}

Our outer for loop continues by moving to the next digit to the left, and iterates until we reach the first digit in the credit card number string.

If we think back to the explanation of the Luhn formula, our approach is out of step in that we are not doing step 1, then step 2, and so on, but instead are merging steps 1-4 and processing the number on a digit by digit basis, keeping a running total. It amounts to exactly the same thing, but reduces the number of loops required.

Let's summarize the steps in our outer and inner for loops:

In the table below, we show what digits are extracted and what values added to the running total for the example card number 4221 3456 1243 1287.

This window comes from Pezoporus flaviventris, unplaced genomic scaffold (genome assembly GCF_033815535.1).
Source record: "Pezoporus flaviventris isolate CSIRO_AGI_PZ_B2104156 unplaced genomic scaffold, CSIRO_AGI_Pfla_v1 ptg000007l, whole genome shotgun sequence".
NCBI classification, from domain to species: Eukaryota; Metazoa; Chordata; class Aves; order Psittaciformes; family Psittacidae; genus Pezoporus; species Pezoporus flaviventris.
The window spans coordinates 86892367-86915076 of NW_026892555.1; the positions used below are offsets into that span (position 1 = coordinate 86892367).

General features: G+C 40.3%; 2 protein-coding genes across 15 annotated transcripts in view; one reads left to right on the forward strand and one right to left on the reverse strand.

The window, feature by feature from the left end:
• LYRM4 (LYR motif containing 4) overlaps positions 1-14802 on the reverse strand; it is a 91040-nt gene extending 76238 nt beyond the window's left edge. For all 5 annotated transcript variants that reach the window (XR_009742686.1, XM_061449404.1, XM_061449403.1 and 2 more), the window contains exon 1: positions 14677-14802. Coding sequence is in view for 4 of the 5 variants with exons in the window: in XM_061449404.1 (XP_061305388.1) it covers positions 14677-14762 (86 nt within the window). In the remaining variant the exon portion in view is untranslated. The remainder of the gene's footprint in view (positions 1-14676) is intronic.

Character Extracted What happens to it What happens to running total Running total Value
7 Added to running total Running total (0) + character extracted (7) 7
8 Doubled (16), then each digit in the product added to running total Running total (7) + first digit in product (1) + second digit in product (6) 14
2 Added to running total Running total (14) + character extracted (2) 16
1 Doubled (2), then each digit in the product added to running total Running total (16) + first digit in product (2) 18
3 Added to running total Running total (18) + character extracted (3) 21
4 Doubled (8), then each digit in the product added to running total Running total (21) + first digit in product (8) 29
2 Added to running total Running total (29) + character extracted (2) 31
1 Doubled (2), then each digit in the product added to running total Running total (31) + first digit in product (2) 33